(a) the development of an embryo/fetus is directed by instructions contained within the embryo;
(b) although external stimuli also have a considerable impact on the embryo’s development, no new developmental instructions are added to the embryo/fetus from outside as it matures; and
(c) the instructions in the embryo’s developmental program are extremely complex and contain a high degree of functional information… [I used this term in its standard scientific sense, in my e-book.]
How the embryo builds itself
To support my claim that a one-cell embryo is a true organism, with its own developmental program, I cited an online paper by Maureen Condic, Associate Professor of Neurobiology and Anatomy at the University of Utah School of Medicine, titled, When Does Human Life Begin? A Scientific Perspective (White Paper, Volume 1, Number 1, October 2008, published by The Westchester Institute for Ethics and the Human Person):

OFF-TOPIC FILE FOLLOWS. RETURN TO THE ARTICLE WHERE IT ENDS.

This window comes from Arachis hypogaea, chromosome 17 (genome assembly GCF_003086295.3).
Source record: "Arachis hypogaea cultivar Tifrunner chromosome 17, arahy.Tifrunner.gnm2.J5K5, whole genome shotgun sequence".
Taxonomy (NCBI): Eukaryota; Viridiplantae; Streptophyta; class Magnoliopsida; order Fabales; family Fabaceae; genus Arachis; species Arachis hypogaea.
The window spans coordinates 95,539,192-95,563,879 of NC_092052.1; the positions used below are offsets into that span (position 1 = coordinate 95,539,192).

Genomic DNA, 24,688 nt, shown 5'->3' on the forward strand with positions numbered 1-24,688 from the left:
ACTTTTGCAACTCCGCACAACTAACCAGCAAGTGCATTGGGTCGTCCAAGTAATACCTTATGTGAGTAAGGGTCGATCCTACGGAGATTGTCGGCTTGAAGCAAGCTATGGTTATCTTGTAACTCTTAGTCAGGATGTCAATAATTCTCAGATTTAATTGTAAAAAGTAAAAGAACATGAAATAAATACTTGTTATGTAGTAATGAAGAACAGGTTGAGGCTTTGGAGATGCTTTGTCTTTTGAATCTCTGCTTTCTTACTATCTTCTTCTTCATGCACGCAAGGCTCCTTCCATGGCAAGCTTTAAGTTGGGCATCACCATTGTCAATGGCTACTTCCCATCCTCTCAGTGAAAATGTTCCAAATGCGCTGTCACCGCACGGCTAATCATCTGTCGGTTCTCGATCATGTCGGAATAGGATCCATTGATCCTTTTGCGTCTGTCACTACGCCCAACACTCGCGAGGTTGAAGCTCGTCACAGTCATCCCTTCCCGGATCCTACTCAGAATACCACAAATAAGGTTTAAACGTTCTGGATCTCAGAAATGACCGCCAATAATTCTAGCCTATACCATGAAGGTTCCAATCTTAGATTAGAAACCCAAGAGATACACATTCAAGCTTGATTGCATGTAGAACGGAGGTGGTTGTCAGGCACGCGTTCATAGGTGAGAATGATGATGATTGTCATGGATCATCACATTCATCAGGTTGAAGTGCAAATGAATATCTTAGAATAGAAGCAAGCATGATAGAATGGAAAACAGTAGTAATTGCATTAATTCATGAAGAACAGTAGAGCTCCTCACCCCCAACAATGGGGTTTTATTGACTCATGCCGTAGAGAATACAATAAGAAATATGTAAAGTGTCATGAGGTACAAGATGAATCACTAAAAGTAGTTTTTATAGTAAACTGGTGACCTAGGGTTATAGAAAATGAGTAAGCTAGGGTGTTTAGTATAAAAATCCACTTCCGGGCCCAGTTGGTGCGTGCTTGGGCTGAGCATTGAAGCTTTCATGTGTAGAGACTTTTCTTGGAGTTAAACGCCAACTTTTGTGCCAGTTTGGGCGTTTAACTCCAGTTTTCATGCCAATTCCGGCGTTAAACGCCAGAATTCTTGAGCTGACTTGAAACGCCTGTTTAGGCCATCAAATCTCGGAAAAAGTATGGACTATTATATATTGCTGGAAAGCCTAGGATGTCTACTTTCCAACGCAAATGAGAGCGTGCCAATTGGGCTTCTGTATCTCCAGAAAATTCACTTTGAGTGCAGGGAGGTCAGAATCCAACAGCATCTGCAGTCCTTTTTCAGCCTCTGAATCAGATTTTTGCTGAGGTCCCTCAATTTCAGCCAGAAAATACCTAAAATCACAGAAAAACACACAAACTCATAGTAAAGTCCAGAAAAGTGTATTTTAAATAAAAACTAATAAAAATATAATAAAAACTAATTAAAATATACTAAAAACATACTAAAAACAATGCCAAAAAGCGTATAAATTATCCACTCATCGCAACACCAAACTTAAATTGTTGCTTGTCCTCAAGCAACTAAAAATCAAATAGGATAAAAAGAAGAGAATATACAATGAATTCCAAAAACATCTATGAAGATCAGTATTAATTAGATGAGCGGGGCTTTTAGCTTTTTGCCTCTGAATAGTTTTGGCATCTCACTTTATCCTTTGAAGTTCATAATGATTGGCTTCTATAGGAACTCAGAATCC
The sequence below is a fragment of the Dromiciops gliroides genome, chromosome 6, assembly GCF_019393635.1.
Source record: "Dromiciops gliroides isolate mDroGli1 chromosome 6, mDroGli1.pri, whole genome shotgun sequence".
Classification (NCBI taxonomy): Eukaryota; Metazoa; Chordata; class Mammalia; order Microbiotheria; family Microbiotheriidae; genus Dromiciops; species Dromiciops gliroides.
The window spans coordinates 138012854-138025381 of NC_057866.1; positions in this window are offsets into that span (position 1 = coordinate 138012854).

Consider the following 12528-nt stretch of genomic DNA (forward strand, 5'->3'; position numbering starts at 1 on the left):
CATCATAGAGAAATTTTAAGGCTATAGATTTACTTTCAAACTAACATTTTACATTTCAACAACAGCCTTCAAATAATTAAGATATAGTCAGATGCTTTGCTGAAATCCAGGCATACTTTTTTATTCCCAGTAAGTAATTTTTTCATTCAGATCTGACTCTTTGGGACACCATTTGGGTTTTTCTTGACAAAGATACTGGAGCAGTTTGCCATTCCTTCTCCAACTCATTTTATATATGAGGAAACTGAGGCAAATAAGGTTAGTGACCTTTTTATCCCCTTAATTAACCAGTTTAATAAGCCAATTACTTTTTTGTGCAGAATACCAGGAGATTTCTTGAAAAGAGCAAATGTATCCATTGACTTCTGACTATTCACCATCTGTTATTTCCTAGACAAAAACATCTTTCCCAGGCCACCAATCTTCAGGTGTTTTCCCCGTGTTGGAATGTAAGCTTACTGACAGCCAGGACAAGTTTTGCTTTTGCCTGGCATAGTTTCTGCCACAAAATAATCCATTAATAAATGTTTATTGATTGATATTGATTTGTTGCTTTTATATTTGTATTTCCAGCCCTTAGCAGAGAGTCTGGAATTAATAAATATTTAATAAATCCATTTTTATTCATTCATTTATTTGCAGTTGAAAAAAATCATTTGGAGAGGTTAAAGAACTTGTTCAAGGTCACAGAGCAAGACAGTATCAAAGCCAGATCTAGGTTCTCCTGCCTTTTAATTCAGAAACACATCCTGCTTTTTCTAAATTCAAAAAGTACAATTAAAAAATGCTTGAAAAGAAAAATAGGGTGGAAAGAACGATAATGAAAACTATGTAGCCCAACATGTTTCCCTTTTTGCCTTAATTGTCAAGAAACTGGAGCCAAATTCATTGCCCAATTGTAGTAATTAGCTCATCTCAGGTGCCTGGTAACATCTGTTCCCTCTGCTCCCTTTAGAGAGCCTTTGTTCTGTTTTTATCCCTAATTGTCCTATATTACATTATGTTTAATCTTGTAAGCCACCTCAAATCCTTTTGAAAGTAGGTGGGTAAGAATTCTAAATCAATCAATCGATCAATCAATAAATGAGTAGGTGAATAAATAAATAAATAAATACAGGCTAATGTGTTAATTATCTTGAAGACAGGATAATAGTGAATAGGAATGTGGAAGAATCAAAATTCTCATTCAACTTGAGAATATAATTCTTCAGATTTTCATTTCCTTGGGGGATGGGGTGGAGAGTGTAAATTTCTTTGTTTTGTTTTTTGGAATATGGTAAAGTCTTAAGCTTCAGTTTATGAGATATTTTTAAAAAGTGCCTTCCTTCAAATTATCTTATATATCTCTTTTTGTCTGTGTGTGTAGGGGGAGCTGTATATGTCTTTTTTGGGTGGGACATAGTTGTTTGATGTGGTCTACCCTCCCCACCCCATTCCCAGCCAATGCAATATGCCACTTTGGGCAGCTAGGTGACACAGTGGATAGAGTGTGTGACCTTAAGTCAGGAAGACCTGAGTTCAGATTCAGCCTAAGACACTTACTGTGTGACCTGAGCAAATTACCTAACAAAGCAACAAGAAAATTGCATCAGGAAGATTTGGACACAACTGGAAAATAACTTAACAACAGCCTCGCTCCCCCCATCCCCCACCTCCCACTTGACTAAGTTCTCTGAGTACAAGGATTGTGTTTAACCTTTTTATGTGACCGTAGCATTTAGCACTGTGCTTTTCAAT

The embryo is not something that is being passively built by the process of development, with some unspecified, external “builder” controlling the assembly of embryonic components. Rather, the embryo is manufacturing itself. The organized pattern of development doesn’t produce the embryo; it is produced by the embryo as a consequence of the zygote’s internal, self-organizing power. Indeed, this “totipotency,” or the power of the zygote both to generate all the cells of the body and simultaneously to organize those cells into coherent, interacting bodily structures, is the defining feature of the embryo. (p. 11)